1. Joined
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    28 Mar '08 10:47
    A friend recently asked how an atheist should deal with the prospect of death. I admit I was at a bit of a loss - it is ultimately a very upsetting thought indeed.

    Any comments?
  2. Standard memberBosse de Nage
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    28 Mar '08 10:50
    Originally posted by dottewell

    Any comments?
    Don't hold your breath.
  3. Standard memberBosse de Nage
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    28 Mar '08 10:56
    Less flippantly -- death is a hypostasis of the impossible. Laughter is the only possible response.
  4. Standard memberBosse de Nage
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    28 Mar '08 11:09
    Alternatively, try getting into Stanislaf Grof's work on transpersonal psychology. It'll wile away the time before dying. And always ask yourself whether your being an atheist means anything at all.
  5. Cape Town
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    28 Mar '08 11:16
    Originally posted by dottewell
    A friend recently asked how an atheist should deal with the prospect of death. I admit I was at a bit of a loss - it is ultimately a very upsetting thought indeed.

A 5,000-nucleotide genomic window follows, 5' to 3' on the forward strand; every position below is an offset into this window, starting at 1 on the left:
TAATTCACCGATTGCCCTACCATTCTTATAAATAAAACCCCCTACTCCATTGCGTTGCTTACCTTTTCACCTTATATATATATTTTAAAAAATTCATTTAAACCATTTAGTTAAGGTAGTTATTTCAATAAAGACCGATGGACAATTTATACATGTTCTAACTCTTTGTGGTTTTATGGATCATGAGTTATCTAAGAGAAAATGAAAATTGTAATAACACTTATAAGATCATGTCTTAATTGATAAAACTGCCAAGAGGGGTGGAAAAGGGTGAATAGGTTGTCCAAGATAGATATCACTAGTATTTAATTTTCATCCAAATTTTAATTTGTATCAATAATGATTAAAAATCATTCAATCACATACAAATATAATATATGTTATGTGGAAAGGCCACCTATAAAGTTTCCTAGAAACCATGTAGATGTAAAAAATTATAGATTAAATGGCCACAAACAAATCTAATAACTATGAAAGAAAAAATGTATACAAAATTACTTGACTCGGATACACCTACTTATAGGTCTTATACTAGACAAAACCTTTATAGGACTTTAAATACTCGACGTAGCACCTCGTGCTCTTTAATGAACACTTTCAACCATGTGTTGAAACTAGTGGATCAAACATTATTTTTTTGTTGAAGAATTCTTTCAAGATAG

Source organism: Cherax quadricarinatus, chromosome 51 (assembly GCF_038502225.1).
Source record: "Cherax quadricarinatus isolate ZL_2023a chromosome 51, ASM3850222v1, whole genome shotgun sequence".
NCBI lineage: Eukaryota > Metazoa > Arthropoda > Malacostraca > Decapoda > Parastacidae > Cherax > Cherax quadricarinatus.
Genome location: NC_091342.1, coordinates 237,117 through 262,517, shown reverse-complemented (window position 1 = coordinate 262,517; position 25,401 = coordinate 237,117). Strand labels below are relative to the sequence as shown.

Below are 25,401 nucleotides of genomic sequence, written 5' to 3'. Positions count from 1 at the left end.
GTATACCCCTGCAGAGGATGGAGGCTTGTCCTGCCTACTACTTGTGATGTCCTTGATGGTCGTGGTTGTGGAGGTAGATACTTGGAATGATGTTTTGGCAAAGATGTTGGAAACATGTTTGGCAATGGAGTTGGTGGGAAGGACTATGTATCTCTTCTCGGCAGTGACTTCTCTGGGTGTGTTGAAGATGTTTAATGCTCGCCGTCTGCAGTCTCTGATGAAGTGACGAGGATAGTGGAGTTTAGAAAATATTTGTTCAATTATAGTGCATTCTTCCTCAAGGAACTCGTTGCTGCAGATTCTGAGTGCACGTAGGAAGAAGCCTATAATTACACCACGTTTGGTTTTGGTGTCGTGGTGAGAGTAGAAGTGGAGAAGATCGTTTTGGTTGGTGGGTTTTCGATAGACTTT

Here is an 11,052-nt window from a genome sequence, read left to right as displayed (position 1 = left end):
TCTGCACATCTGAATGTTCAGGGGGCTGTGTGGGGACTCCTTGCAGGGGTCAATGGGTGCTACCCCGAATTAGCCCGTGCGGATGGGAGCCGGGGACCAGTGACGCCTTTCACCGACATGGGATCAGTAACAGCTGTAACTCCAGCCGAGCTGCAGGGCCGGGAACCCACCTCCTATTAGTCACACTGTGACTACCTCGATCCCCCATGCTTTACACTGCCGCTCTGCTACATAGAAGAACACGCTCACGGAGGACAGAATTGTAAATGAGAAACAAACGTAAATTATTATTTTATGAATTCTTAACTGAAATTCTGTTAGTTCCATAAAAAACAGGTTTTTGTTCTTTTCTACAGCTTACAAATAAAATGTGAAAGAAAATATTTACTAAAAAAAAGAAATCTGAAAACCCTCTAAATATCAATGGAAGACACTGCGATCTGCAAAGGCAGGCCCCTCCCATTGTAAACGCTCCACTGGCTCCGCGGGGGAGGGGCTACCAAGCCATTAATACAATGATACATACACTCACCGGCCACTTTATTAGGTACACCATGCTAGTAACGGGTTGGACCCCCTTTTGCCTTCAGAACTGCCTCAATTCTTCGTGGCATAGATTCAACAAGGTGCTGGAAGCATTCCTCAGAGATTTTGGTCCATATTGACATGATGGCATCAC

Any comments?
    While I see no problem with the tactic of not thinking about it, one should be careful not to go to far and totally ignore it. One should also not got to the extreme of either denying the possibility or deluding oneself into thinking it wont happen (as is typical of most religious people).
    I think the unpredictability of it helps us to block it out of our minds, people with terminal illness or other reasons to expect imminent death are often forced to confront it head on, though again this can instead simply lead to increased attempts at self delusion.
    Living in Africa, where the effects of HIV has been extreme, I have seen the secondary effects of the fear of death. People when confronted with the possibility that they might have HIV react in different ways, but a very large proportion of them react with self delusion. Including denial that they could have it, denial that it exists, and / or increased religiosity. Interestingly, such denial often accompanies a refusal to take a test as even in the face to outright denial there is a realization that a test could force them to face something they do not want to believe. (I think creationists attacks on science are very similar in that respect.)

    Now that various treatments have been shown to significantly prolong the life of those infected with HIV it is no longer seen as such an imminently terminal disease, and peoples reaction to it is changing dramatically.

    I, personally, intend to postpone death as long as possible, enjoy my life to the fullest, and leave as good a legacy as I can for my children, relatives and others that I care about.